Intermittent fasting is easier than standard calorie restriction diets for most people.(8) Most diets fail because people do not follow the diet over the long term. Several studies have found that intermittent fasting is easier to follow than calorie restriction diets. As a result, more people are willing to stick with it and adapt more easily to an intermittent fasting routine.(9) A 2012 observational study of 16 obese individuals found a high degree of compliance and significant weight loss.(10)
Studies have shown that intermittent fasting enhances hormone function, which helps with weight loss. For example, a 2013 randomized study of 112 overweight women showed that intermittent fasting substantially improved insulin sensitivity and weight loss.(11) Another study showed that two days of fasting can quintuple human growth hormone levels.(12) This process is important in the breakdown of body fat and facilitates the use of fat for energy. As a result, intermittent fasting increases your metabolic rate by up to 3.6% which helps you burn more calories.(13)(14) Raising human growth hormone levels while improving insulin sensitivity results in healthy weight loss. A 2011 review study concluded that intermittent fasting helps with weight loss but, just as importantly, results in less muscle loss than a standard calorie restriction diet.(15)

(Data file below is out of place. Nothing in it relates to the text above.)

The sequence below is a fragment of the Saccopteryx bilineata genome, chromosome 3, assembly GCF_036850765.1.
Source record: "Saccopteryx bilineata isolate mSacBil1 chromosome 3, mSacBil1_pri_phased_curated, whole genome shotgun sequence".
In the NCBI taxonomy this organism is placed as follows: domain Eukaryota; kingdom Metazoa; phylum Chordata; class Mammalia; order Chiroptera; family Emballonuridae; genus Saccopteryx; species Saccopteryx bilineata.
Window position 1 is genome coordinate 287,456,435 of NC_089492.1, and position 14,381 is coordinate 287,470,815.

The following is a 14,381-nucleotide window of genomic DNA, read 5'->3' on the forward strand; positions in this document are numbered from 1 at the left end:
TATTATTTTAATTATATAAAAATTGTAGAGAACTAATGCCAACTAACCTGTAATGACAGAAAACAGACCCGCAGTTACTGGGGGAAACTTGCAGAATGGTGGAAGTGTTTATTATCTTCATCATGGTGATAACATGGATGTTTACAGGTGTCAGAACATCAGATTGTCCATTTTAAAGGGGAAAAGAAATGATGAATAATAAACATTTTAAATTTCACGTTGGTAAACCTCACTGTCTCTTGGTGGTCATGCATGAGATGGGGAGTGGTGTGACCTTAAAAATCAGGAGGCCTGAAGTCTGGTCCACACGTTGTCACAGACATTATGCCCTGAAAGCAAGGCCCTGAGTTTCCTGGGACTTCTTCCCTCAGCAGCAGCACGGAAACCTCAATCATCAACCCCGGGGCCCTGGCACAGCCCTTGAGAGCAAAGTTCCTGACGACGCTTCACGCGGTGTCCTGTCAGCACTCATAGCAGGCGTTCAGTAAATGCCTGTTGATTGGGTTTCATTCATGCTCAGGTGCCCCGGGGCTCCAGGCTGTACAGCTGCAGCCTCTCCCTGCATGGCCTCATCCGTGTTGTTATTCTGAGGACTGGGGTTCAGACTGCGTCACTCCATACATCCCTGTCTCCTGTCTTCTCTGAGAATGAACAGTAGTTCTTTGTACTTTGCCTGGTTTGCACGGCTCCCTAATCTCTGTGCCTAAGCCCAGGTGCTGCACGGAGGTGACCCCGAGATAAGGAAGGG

A 2012 study of 50 healthy Ramadan observers found significant improvement in body fat percentage. Another important finding was that even though the participants had regained the weight lost during the Ramadan fast, six weeks later they had not gained any additional weight as often happens with many types of calorie-restrictive diets.(16)
Part of the reason that many people stick with an intermittent fasting regime has to do with the fact that it works, and they experience weight loss, and nothing breeds compliance like success.
2.Type 2 Diabetes
Type 2 diabetes develops when the body does not use insulin properly, or becomes insulin resistant. Your pancreas makes extra insulin to make up for it, but over time it is not able to keep up and cannot make enough insulin to keep your blood glucose at normal levels.
Type 2 diabetes has become a very common disease due to worsening diets and sedentary lifestyles. Unlike type 1 diabetes, it appears to be reversible with lifestyle changes, such as exercise and diet.